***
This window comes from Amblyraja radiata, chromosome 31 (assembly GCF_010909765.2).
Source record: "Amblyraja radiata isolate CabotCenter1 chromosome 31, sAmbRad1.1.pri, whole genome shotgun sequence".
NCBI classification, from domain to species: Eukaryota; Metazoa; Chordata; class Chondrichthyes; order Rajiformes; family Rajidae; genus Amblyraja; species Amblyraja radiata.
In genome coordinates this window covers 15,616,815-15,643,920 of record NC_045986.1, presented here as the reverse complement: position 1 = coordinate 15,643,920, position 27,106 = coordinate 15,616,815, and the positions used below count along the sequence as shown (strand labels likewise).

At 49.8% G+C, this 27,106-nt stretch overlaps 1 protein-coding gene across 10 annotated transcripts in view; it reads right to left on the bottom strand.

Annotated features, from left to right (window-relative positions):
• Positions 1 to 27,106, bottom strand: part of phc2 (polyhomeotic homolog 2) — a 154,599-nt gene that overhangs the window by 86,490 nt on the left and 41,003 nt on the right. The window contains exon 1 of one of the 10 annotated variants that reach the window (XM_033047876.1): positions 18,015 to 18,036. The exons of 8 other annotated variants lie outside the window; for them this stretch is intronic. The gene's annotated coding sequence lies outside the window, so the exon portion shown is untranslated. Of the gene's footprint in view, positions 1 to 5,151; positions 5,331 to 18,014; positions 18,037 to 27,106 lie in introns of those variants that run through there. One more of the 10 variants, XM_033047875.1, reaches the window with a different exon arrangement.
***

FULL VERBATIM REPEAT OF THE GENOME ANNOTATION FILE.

This window comes from Amblyraja radiata, chromosome 31 (assembly GCF_010909765.2).
Source record: "Amblyraja radiata isolate CabotCenter1 chromosome 31, sAmbRad1.1.pri, whole genome shotgun sequence".
NCBI classification, from domain to species: Eukaryota; Metazoa; Chordata; class Chondrichthyes; order Rajiformes; family Rajidae; genus Amblyraja; species Amblyraja radiata.
In genome coordinates this window covers 15,616,815-15,643,920 of record NC_045986.1, presented here as the reverse complement: position 1 = coordinate 15,643,920, position 27,106 = coordinate 15,616,815, and the positions used below count along the sequence as shown (strand labels likewise).

At 49.8% G+C, this 27,106-nt stretch overlaps 1 protein-coding gene across 10 annotated transcripts in view; it reads right to left on the bottom strand.

Annotated features, from left to right (window-relative positions):
• Positions 1 to 27,106, bottom strand: part of phc2 (polyhomeotic homolog 2) — a 154,599-nt gene that overhangs the window by 86,490 nt on the left and 41,003 nt on the right. The window contains exon 1 of one of the 10 annotated variants that reach the window (XM_033047876.1): positions 18,015 to 18,036. The exons of 8 other annotated variants lie outside the window; for them this stretch is intronic. The gene's annotated coding sequence lies outside the window, so the exon portion shown is untranslated. Of the gene's footprint in view, positions 1 to 5,151; positions 5,331 to 18,014; positions 18,037 to 27,106 lie in introns of those variants that run through there. One more of the 10 variants, XM_033047875.1, reaches the window with a different exon arrangement.